Willems and Hoberman both joined Chadbourne in 2010. Hoberman, who came aboard from Fish & Richardson, did not return a request for comment. She left Chadbourne in late 2014 to start her own shop in New York, a move Hoberman wrote about in The Huffington Post. Willems, who fled Howrey for Chadbourne’s London office, left in late 2013 for Andrews Kurth, now called Andrews Kurth Kenyon after the recent completion of a merger. Willems, the co-author of a pair of Big Law-themed romance novels, subsequently sued Chadbourne over the return of $127,000 in capital.
Willems, now head of international arbitration at Andrews Kurth Kenyon and the managing partner of its London office, also did not return a request for comment about Campbell and Chadbourne. Frix, a former chair of Chadbourne’s telecommunications, media and technology practice who contributed to the firm’s TMT Perspectives blog, left Chadbourne almost a year ago to start his own firm. He declined to discuss Campbell or his former firm, which he joined in 2002 from O’Melveny & Myers.
Campbell and her legal team at Sanford Heisler Sharp—a firm that earlier this week took on a federal judge as a name partner for a new office in Nashville—are working with mediator Dina Jansenson at JAMS in the litigation with Chadbourne. The latter has asserted that the plaintiffs’ claims are meritless.
In its statement Thursday, Chadbourne said its decision to expel Campbell “was reluctantly taken 14 months” after she was asked to transition her practice to another firm and “after numerous efforts to resolve this matter without resorting” to expulsion from the partnership.
“However the action may be mischaracterized by her, Ms. Campbell’s decision to sue the firm and her more recent medical condition were not a basis for today’s outcome and were expressly not considered by the partners in reaching their decision,” the firm said. “The basis existed long before her suit.”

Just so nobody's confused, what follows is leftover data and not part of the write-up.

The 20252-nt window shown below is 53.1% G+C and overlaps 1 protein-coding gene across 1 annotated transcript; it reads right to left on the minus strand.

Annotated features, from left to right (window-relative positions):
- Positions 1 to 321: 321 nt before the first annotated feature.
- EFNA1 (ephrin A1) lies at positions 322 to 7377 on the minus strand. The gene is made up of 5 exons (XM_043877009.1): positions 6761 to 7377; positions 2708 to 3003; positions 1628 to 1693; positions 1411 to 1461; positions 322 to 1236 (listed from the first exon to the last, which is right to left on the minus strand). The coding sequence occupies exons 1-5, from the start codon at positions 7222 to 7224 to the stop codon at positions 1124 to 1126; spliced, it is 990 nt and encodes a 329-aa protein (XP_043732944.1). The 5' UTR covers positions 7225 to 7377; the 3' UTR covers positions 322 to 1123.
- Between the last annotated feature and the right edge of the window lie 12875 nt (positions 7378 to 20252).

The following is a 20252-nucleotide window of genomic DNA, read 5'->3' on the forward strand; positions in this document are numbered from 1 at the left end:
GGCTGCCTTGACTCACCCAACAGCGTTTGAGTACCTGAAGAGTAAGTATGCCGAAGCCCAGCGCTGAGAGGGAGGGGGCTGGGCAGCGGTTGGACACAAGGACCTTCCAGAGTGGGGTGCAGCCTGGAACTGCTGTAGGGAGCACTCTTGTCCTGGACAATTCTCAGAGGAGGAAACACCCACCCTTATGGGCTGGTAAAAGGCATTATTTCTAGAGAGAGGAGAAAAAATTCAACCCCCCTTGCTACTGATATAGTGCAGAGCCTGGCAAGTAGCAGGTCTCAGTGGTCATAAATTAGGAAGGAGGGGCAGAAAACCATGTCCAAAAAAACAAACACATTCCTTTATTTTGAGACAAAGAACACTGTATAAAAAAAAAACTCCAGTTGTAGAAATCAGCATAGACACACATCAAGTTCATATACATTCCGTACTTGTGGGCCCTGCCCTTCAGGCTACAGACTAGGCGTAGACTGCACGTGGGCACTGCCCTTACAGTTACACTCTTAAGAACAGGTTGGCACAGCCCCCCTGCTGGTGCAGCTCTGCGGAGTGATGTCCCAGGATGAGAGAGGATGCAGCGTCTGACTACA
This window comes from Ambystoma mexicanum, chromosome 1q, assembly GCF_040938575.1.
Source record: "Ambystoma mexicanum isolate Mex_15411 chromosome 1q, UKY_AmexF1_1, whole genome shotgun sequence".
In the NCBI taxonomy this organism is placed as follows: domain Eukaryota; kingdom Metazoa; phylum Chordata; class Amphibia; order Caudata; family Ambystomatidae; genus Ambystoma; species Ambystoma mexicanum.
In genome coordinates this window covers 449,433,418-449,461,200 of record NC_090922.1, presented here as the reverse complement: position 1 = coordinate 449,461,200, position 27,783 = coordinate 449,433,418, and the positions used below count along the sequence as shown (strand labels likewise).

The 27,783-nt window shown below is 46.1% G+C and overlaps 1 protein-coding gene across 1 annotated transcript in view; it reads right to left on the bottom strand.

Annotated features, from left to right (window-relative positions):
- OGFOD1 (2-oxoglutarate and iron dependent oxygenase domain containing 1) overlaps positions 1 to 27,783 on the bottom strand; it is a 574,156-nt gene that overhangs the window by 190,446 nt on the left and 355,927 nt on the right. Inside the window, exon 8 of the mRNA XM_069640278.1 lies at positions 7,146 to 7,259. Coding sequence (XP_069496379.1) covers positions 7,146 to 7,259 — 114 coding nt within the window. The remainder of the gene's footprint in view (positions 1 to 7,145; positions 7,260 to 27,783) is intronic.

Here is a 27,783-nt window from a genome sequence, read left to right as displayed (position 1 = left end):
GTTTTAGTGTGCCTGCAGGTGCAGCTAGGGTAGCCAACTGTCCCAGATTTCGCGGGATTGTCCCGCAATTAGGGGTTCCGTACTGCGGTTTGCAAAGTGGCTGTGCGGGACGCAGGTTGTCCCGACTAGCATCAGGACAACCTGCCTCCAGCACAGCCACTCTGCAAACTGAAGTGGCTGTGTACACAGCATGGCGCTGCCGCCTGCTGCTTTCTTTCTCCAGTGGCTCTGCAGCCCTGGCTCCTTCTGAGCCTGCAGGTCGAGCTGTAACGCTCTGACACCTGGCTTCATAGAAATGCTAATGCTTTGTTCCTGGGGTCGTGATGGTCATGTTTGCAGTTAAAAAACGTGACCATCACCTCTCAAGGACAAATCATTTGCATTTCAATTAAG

Chadbourne has refuted Campbell’s claims of retaliation and gender bias by arguing that she and her fellow plaintiffs were compensated according to their individual contributions to the firm. Chadbourne, which has questioned Campbell’s personal and professional conduct, is also raising a more technical defense in that as partners the plaintiffs should not be classified as employees under the Equal Pay Act.
Proskauer Rose, which in 2013 settled a $10 million discrimination suit filed against the firm by former CFO Elly Rosenthal (who was represented by Sanford), is advising Chadbourne in the gender bias suit brought by Campbell, Yelenick and Johnson. Lexington Insurance Co., a Boston-based subsidiary of American International Group Inc., is serving as Chadbourne’s insurance carrier in the litigation, which at least one former partner at the firm is amazed has continued.
“I fundamentally don’t understand it,” said the ex-partner, who requested anonymity in order to speak freely about Chadbourne and its tactics dealing with Campbell. “This is something that never should have reached this point.”
The ex-partner, while dubious of Campbell’s gender bias claims, admitted to being shocked when Yelenick sought to join the suit earlier this year. Yelenick, who retired from Chadbourne’s partnership in December and has criticized in court filings the firm’s origination credit system, earned the nickname “Mrs. Chadbourne” as a result of her 35 years of service to the firm, said the former partner.
Chadbourne, whose New York headquarters are located in the old offices of now-defunct Dewey & LeBoeuf, is preparing for a potential combination with global legal giant Norton Rose Fulbright, having previously held tie-up talks with Pillsbury Winthrop Shaw Pittman in late 2015. Chadbourne now wants to put Campbell in the past.
“The firm now looks forward to moving on as it prepares to enter a new chapter in its future,” a Chadbourne spokesman said Thursday.